Have you ever felt like your hearing aid was muffling or distorting the sound of your own voice? If so, you may be experiencing an effect known as occlusion. As an audiologist, I've worked with many patients who experience this, particularly as they adjust to wearing hearing aids. Occlusion is common with hearing aid wearers and can significantly impact the quality of sound they receive. Let's explore what causes this effect, how to avoid it, and what to know about it.
What is occlusion?
Here's a quick trick to explain what occlusion sounds like. Plug your ears and make an eee sound. That "boomy" sound of your own voice is what occlusion sounds like. When we hear our own voice, we hear it in several ways: Through the bones of the skull (bone conduction) and our ears (air conduction). Placing a hearing aid in the ear alters this natural phenomenon and changes the way our voice sounds, leading to the occlusion effect.
Furthermore, when you wear a hearing aid, your voice is amplified by the hearing aid due to proximity, reflection, refraction, and head shadow effects. This can result in an echoing effect that can distort the sound of your voice, chewing sounds, swallowing, humming, or other internal sounds. I'm reminded of a patient who asked, "Do I really talk this loud?" as their voice seemed unusually loud. Fortunately with some adjustments, things got better.
How can someone avoid occlusion?
Fortunately, there are several ways to reduce or eliminate the occlusion effect. The occlusion effect is especially common for hearing aid wearers with normal low-frequency hearing. Your audiologist will select an earmold or dome tip appropriate for your hearing loss and allows using your natural hearing in the low frequencies. For example, the audiologist may recommend an open dome tip or an earmold with a large vent to let some of that low-frequency sound escape and create a more natural sound.
An audiologist can adjust the hearing aid settings and tweak the sound to make it more comfortable. Plus, some newer hearing aids allow adjustments in their settings to reduce or eliminate occlusion effects. For example, Signia has its Own Voice Processing (OVP) system to adjust the sound of the hearing aid wearer's voice and make it more comfortable. One study showed that OVP significantly impacted users' perception of their voice, even with a more occluded ear canal. It's great that this new technology can make such a difference in the user's own voice, as this can be an obstacle for some hearing aid users in hearing aid adoption.
Are some hearing aids better at handling occlusion than others?
Yes, certain types of hearing aids are better suited for handling occlusion than others. While an audiologist can help to reduce this effect with earpiece selection or programming adjustments, the type of hearing aid can also play a role. Let's discuss what types of hearing aids work well to reduce the occlusion effect and which work less favorably.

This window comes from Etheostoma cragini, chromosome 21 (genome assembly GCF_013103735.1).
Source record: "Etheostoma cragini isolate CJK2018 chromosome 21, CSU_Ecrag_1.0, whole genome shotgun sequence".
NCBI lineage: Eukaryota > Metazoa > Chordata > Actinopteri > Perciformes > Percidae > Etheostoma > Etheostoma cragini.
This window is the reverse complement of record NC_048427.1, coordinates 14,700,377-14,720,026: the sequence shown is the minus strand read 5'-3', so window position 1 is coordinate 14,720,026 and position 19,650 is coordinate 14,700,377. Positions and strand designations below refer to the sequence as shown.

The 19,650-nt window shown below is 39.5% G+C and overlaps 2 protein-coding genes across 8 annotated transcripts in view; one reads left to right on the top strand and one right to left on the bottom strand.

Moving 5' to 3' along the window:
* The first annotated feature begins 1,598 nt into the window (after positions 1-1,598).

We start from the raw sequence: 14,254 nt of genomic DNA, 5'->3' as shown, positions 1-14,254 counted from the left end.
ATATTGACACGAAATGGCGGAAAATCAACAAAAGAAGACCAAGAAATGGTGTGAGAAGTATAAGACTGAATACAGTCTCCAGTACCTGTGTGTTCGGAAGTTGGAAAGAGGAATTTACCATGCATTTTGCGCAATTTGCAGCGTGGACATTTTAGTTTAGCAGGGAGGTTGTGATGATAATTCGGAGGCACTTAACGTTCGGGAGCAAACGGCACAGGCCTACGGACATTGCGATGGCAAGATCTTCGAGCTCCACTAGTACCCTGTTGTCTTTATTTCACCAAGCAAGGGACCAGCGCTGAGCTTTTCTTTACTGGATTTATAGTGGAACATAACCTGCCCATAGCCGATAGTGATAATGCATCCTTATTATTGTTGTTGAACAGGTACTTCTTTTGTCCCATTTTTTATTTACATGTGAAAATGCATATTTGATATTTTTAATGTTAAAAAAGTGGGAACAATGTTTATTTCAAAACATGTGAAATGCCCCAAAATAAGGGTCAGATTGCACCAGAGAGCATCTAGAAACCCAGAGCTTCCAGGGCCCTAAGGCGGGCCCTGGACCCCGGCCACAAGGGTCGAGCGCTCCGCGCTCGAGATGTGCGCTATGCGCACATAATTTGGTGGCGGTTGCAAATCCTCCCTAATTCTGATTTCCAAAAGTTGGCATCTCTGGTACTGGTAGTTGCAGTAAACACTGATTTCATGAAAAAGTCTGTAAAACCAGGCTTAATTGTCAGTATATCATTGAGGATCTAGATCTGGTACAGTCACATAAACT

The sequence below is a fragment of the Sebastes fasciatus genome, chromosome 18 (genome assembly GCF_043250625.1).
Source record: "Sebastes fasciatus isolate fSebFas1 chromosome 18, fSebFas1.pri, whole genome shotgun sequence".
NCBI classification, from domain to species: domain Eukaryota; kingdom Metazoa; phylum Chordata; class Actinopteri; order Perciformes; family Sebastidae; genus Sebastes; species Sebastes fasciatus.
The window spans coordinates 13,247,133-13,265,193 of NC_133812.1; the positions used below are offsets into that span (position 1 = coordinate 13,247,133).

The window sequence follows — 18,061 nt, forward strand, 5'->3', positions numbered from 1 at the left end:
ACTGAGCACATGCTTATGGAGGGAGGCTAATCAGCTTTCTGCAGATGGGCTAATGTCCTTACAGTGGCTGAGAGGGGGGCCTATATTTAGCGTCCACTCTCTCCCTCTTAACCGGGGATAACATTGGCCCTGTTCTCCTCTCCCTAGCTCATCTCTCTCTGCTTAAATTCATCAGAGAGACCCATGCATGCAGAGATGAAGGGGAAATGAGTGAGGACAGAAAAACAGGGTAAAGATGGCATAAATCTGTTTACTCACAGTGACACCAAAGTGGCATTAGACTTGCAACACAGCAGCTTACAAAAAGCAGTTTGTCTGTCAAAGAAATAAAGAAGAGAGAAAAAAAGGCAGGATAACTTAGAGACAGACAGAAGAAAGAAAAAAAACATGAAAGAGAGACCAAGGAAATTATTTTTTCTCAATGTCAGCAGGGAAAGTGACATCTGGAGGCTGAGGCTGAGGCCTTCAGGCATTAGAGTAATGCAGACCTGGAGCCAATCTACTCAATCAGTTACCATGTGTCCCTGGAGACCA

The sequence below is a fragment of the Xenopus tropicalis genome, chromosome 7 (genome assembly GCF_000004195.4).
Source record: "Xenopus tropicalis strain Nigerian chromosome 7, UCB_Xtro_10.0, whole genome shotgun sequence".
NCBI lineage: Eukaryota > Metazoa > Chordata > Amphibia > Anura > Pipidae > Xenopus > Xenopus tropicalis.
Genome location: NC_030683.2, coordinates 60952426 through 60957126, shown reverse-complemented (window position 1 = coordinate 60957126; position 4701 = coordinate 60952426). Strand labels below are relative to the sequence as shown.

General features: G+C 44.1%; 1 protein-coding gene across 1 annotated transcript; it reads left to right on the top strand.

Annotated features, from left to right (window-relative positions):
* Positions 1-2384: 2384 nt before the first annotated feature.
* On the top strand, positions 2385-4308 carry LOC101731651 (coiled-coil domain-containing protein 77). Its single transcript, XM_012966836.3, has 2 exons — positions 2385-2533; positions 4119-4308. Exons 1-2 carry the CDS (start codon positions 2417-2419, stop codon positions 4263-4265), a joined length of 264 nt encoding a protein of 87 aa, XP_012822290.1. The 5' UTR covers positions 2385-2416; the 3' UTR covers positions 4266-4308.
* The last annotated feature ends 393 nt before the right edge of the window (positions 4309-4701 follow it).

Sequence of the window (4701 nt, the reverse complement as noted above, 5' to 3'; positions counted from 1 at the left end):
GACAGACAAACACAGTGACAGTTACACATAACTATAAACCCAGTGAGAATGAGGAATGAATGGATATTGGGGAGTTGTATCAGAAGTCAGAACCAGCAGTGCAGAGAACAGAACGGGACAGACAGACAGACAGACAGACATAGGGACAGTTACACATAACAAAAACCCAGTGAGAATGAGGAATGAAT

RIC Hearing Aids
RIC hearing aids have a lot of flexibility regarding earpiece selection, which allows for a more open fit and can help reduce the occlusion effect. For example, open dome tips or large earmold vents can help provide more high-frequency amplification while reducing your voice's closed-off, boomy sound. RIC hearing aids are popular for several reasons, and sound quality is a big reason why people choose them.
Custom Hearing Aids
For those who prioritize cosmetics, custom hearing aids seem like a favorable—and stylish—option. However, one downside is that they can create the occlusion effect because they block off the ear canal. For this reason, I wouldn't recommend this type of hearing aid for patients with normal low-frequency hearing due to this unpleasant sound quality and own voice perception.
Does it get better with time?
It takes time to get used to wearing hearing aids. After several weeks of wearing them consistently, most people get used to how it feels to have something physically in the ear and also adjust to the sound quality of the hearing aids. With occlusion, most people find it less noticeable as they become accustomed to wearing their hearing aids. However, it's essential to communicate with your hearing healthcare provider about any questions or concerns you have. No one benefits from a hearing aid in a drawer because the sound is so uncomfortable that you can't wear them.
It can also depend on your hearing loss. Normal low-frequency hearing makes occlusion more likely. But if you have significant hearing loss, it can take time to adjust to hearing your voice again as you've probably not heard it at that volume in some time. I remember one patient recently who asked, "Does my voice really sound like that?" It's very normal for your voice to sound different to you. Part of it is hearing your voice through a speaker (i.e., the hearing aid), and part is that you haven't heard it in some time.
What should I do if it's bothering me?
Talk with your audiologist about what is bothering you. There are several ways they can adjust things to make it more comfortable. It may involve changing the fit in the ear, adjusting your hearing aid settings, or reducing the volume. In any case, contacting your hearing healthcare provider and attending your follow-up visits is essential. Compared to several decades ago, there are so many options with hearing aid technology to make it comfortable and give you the benefit you need.
While hearing aids significantly benefit communication, it's not unusual to experience some occlusion initially, especially while adjusting to wearing them. Fortunately, there are hearing aids and even specific brands that can help reduce the occlusion effect and other tips on what to do if it's still bothering you. If you have any concerns about your hearing aid experience, please don't hesitate to contact your audiologist for more advice. With the right fit and settings, you can enjoy better, more comfortable sound quality.